2. Faster load times – GTM loads asynchronously and can improve site speed compared to having numerous tags scattered throughout the page.

  3. Better organization – All third-party tags and tracking codes are neatly contained within GTM, making them easier to manage.

  4. Enhanced security – GTM includes built-in security features and gives you more control over what data is collected on your site.

Setting up Google Tag Manager

To start using Google Tag Manager, you‘ll need to create an account and container for your website. A container is basically a bucket that holds all the tags, triggers, and variables for a given site.

Step 1: Create a Google Tag Manager account
Go to tagmanager.google.com and click the "Sign Up for Free" button. You‘ll be prompted to enter an account name (e.g. your company name) and select whether you‘ll be using GTM for a website, iOS app, Android app, or AMP pages.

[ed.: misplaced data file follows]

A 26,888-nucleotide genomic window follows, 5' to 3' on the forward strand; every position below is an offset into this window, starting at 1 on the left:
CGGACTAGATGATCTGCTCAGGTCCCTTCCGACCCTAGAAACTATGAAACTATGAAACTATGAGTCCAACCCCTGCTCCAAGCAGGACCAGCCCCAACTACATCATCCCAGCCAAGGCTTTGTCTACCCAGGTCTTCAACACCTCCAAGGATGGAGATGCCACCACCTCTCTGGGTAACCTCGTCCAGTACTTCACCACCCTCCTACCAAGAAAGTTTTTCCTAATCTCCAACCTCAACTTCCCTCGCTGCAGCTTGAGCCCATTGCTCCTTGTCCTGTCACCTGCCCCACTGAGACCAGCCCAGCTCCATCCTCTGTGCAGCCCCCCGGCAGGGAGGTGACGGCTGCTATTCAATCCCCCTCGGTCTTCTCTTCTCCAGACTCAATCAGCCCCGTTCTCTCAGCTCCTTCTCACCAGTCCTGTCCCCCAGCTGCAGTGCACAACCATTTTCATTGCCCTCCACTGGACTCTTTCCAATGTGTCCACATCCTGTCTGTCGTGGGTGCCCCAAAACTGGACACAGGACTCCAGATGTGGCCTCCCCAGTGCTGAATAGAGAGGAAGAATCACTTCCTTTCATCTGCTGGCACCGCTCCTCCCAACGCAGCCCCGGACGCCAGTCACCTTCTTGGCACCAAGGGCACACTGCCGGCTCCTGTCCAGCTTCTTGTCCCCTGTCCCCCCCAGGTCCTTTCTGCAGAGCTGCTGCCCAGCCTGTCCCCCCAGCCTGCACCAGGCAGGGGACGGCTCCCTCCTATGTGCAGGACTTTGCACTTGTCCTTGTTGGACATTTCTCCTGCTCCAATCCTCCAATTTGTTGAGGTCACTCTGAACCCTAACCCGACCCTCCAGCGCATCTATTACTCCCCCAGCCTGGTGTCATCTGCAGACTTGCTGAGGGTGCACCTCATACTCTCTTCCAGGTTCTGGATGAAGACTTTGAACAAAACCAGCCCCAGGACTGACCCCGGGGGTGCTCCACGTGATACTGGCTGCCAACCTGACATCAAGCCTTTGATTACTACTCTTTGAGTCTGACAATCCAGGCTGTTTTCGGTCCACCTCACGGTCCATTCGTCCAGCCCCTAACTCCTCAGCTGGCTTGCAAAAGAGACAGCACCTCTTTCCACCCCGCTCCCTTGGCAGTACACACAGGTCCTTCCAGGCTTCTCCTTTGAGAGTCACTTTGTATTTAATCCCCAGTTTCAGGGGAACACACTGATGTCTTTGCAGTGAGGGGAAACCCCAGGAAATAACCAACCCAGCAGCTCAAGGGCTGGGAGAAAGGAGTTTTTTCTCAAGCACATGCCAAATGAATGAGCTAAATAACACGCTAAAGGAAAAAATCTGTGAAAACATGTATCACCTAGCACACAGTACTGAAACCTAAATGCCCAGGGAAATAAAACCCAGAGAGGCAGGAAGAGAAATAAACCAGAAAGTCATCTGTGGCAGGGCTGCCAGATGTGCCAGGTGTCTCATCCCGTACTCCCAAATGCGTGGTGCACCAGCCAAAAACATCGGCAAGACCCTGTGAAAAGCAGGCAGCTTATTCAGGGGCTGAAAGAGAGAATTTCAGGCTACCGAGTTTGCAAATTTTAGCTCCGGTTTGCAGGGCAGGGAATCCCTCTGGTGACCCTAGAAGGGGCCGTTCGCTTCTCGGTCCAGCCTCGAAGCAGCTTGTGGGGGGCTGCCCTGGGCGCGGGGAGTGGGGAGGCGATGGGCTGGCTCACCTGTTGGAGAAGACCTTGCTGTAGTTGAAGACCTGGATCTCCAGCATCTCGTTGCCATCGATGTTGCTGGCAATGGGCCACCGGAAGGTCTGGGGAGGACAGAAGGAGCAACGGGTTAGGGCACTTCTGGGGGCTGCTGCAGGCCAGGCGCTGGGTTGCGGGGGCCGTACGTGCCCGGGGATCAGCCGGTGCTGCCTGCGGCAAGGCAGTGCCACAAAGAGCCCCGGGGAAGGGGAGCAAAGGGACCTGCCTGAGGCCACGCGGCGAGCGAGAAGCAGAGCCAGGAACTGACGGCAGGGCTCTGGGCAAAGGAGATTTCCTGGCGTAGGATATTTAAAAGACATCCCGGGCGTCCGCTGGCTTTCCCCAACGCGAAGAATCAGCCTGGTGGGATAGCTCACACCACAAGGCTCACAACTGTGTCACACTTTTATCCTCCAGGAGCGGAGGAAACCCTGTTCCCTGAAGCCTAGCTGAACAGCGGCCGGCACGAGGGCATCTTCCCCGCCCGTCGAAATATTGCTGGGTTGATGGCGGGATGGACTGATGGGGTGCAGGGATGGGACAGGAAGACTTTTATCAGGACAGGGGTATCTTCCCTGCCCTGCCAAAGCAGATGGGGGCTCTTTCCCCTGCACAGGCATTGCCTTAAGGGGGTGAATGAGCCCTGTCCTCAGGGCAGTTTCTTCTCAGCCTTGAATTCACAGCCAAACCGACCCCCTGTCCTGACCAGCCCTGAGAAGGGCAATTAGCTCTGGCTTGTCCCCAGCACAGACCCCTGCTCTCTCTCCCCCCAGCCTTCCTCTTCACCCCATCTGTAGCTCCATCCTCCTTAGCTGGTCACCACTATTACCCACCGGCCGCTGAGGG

Step 2: Set up a container
After clicking continue, you‘ll need to specify a container name (usually your website name) and enter the URL of your website. Accept the terms of service and click "Create".

Step 3: Install the GTM code on your site
Next you‘ll get a pop-up window with your new GTM container‘s installation code snippets. There are two codes you need to add to your website:

  • The first code snippet should be pasted as high as possible in the section of your page.
  • The second snippet needs to be added immediately after the opening tag.

If you have access to your website‘s source code, you can add these directly. Otherwise, many popular CMS platforms like WordPress have plugins that can inject the code for you. Once the code is installed, click "OK" to close the popup.